Below I have a description of Tasman’s advantages and business model that I hope will be seen as a prescription for the right way to approach the development of a producing rare earth mine. By no means are all separate deposits even in the same mine identical but there is a universal best practices approach to developing such deposits into profitable producing mines. Tasman is a poster for such an approach.
Tasman’s recently published Pre-feasibility study is a:
- A good study, which incorporates all costs from opening to the closure of the mine.
- It is a realistic plan to produce REE’s, because it uses…
- Conservative pricing rather than recent peer studies, and it is
- One of the major HREE projects
- One of the highest % of heavy REE’s of any viable project in development, and it has a
- Long mine life – 20 years used in this study but its unconstrained mine life is 60 years
Tasman will be a:
Major producer of dysprosium oxide – more than 200 tonnes per year for at least 20 years. The leading smaller projects focused on the heavy rare earths have mine lives only half that long.
Tasman will therefore be:
Unique in the European Union (Greenland is not in the EU, but it is in Europe) so it is very well positioned for EU support and for European off-take agreements, and as noted above:
Europe has separation facilities and REE magnet making facilities. This means the idea of a secure and integrated supply chain is achievable.
Tasman’s metallurgy is:
Based on a now well tested process developed for Tasman to recover REE’s from eudialyte. This alone gives Tasman potential to make a major contribution to the supply security of heavy REE’s around the world!
- Sweden is a mining friendly country with trusted environmental legislation – great sustainability protection for customers of REE’s.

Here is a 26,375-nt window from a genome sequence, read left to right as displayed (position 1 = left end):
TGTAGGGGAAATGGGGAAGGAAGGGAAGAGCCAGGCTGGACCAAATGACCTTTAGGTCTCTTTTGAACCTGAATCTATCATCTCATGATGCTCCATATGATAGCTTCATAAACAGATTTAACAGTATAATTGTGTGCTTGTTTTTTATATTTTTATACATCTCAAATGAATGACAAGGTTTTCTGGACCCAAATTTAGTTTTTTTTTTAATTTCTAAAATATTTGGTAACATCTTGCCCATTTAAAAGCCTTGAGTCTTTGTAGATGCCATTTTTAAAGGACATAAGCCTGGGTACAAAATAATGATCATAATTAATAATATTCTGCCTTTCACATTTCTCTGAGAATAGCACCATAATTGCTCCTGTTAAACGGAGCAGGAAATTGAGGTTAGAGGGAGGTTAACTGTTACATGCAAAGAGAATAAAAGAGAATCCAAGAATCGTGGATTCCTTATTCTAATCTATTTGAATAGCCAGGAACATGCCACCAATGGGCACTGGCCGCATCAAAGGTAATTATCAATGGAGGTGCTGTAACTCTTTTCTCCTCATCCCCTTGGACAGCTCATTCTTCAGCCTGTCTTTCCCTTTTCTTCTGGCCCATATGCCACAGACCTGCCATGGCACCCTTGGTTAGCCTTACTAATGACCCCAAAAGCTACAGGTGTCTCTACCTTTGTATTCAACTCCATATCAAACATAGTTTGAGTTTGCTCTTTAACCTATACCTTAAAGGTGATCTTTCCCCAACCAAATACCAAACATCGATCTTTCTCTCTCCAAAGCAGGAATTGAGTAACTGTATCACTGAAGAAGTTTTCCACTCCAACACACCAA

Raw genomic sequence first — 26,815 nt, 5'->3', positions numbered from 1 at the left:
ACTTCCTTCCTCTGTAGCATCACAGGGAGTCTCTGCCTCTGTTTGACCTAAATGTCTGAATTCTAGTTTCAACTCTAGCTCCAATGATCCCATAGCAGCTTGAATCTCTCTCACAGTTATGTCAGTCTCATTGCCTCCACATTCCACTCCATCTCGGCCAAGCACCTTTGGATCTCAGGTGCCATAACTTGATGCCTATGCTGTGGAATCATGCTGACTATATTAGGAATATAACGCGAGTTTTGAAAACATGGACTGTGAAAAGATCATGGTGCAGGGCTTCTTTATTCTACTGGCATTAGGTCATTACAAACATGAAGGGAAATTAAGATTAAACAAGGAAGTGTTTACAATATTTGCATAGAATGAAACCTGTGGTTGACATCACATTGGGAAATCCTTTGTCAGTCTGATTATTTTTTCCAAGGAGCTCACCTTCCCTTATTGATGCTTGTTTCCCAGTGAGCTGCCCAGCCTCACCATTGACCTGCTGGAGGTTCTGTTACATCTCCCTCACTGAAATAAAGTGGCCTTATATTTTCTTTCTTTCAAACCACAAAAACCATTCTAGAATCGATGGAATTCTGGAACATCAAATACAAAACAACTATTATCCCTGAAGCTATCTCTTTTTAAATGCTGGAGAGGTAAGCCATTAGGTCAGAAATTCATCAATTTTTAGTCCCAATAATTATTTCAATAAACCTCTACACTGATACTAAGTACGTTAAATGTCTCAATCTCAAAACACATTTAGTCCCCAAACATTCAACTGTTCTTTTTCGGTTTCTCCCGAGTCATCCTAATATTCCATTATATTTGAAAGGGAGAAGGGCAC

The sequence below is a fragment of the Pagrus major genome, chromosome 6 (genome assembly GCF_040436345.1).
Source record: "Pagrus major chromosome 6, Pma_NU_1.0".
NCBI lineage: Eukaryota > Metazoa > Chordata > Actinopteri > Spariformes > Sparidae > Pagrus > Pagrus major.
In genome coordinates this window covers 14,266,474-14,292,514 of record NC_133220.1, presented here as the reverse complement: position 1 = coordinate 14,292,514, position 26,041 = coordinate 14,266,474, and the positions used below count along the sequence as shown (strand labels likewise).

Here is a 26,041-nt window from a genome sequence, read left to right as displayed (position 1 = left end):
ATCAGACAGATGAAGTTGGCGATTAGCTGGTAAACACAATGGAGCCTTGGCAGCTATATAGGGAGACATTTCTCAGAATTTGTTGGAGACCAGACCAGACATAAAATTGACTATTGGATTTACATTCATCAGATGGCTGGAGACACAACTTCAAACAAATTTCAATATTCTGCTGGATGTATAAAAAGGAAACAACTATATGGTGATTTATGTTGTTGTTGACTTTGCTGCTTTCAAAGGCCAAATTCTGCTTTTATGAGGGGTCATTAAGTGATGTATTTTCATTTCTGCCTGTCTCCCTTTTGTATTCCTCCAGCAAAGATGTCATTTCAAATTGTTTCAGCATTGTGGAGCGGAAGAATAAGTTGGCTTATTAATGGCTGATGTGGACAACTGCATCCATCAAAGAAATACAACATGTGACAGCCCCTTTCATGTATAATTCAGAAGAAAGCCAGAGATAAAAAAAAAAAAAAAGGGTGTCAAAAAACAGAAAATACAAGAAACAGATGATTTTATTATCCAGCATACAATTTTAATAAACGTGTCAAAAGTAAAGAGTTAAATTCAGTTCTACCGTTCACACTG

- The mine is part of a region designated only for mining development as strategic for Sweden’s future!
- The leaching of the ore is at room temperature, no roasting or high pressure needed – benign processing
- The CAPEX is low due to the great infrastructure around the site,
- The project can use local labor and sulphuric acid. This minimizes both the cost and environmental impact, and it puts maximum benefit in the local region,
- Swedes are highly skilled – customers already believe that Swedish people can run a complex REE plant, and produce high quality REE products,
- The mine has a low stripping ratio, so little waste rock needs to be moved and stored – This adds to both financial and environmental efficiency,
- The mine presents the investor with a high exposure to the most critical REE’s, which have the best exposure to a potential rebound in pricing,
- Tasman has no requirement in its flow sheet or its economic model for proprietary or commercially untested technologies.
- As pointed out already, in house separation can be added later to increase margins.
- The project start up can happen in the lowest risk way – lowest CAPEX and trusted by customers
- Tasman down the road has lots of opportunities for optimization and addition of revenue.
- Zr, Hf and Nb are stockpiled in this PFS model, but will be the focus of future research
- Nora Karr is the least radioactive of all REE projects being explored. It therefore has lowest impact in this regard
- Nora Karr is in an attractive location with extensive transport/power/water infrastructure in place and is very close to major European REE consumer. Germany, for example, is accessible both by road and rail directly through Denmark, which itself is now physically connected to Sweden by bridge.
- Finally the Nora Karr project has only 2.6% of its projected revenue from cerium (Ce) and lanthanum (La) which are forecast to remain in long term oversupply. All the capital to be used goes to the production of commercially valuable metals, and none goes to competing with the materials that are produced as a by-product in China
To understand Tasman’s PFS it is absolutely necessary to place it in the correct contexts. Those contexts are the European market (and European geopolitics) and the future economy of China.
Tasman is Europe’s only way to remain competitive in rare earth enabled high-tech, and for the rest of us it is a very good bet.
Disclaimer: Jack Lifton is a well known rare earth expert, speaker and consultant and Tasman Metals is one of his clients. All of Mr. Lifton’s current Board and Advisory roles, along with his clients are disclosed in his biography on InvestorIntel.
Jack Lifton is the CEO for Jack Lifton, LLC and is a consultant, author, and lecturer on the market fundamentals of technology metals. Technology metals ... <Read more about Jack Lifton>